Of course, if the target has access to both these spells, they will certainly employ them both if they want to ensure their privacy. But if they have access to both and only enough resources to use one of these two spells, it will be a judgement call - do they feel more likely to be spied on by a familiar or by clairvoyance? Since clairvoyance is the higher level, they might play the odds and say a familiar is more likely and opt to check for that.

Once your campaign has advanced to the point that your targets are capable of Leomund's Tiny Hut or Mordenkainen's Private Sanctum, however, they will first sweep the area for hostile creatures like your familiar, and then put up one of these divination-blocking spells before having their sensitive conversation, in which case neither a familiar nor clairvoyance will be of much use to you.

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It's much harder to detect and gets anywhere

My wizard has both these spells, and has used them both. In my experience, in general you are right, the familiar is more versatile and much more economic to use in terms of spell slots. You can even cast invisibility on it, which is still cheaper than Clairvoyance and avoids some of the issues with detection. I use it much more often. However, there are three major, practical benefits to Clairvoyance/Clairaudience, that the familiar cannot match:

  • Remaining Undetected. This is by far the most important one. Your comparison is not representing what you are up against normally: most targets do not have Truesight, but they do have normal sight. That means they normally will be able to detect your familiar sneaking around, while clairvoyance creates an invisible sensor, makes no noise and needs no stealth to remain entirely undetected in nearly all cases. This vastly superior, if you want to spy without your target becoming aware of it. (Even with invisibility, a familiar still needs to make stealth checks).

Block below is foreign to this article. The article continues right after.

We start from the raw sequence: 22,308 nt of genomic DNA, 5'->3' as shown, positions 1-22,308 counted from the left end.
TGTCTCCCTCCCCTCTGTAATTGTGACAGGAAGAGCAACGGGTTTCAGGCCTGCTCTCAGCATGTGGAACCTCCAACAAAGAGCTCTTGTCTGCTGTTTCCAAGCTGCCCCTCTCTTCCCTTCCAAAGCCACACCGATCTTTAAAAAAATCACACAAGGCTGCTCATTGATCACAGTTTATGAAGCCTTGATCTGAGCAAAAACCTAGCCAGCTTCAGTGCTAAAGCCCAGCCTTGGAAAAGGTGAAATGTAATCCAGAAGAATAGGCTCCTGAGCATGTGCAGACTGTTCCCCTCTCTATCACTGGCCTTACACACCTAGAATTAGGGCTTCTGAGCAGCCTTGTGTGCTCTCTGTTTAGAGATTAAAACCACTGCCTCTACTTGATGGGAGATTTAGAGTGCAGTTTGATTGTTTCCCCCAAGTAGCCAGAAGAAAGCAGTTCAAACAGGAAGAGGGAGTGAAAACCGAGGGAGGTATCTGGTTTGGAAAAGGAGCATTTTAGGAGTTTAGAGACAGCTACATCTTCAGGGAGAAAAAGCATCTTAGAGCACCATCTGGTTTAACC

• Access. The way we play it, find familiar says "you can cause it to reappear in any unoccupied space within 30 feet of you" so we allow it to "pop in" on the other side of walls or closed doors (If you don't, this point is much stronger for Clairvoyance). Still sometimes, you cannot get that close. If you want to look into the vault deep underneath the manor, with a closed door, you may not be able to send or pop your familiar in. But you can cast Clairvoyance, as long as you know where it is (which you maybe were able to figure out by sending your familiar in to scout until it hit that door).

  • Range. You mentioned this yourself. One mile is a much longer distance than a mere 100 feet. In a city adventure, you can easily cast this from your inn or tower, and spy on someone entirely elsewhere in the city. You can get to pretty much any place in a large castle or dungeon.

Often a combination of these is where Clairvoyance shines: you need to get into a closed room, and without being detected. A spider popping in out of nowhere is pretty suspicious. Clairvoyance will do what you need.

If you have leftover spell slots in the evening (or in the morning, before your spells refresh), then there is really no material cost to burning a few unused higher level spell slots. I happily spam scrying now in such situations.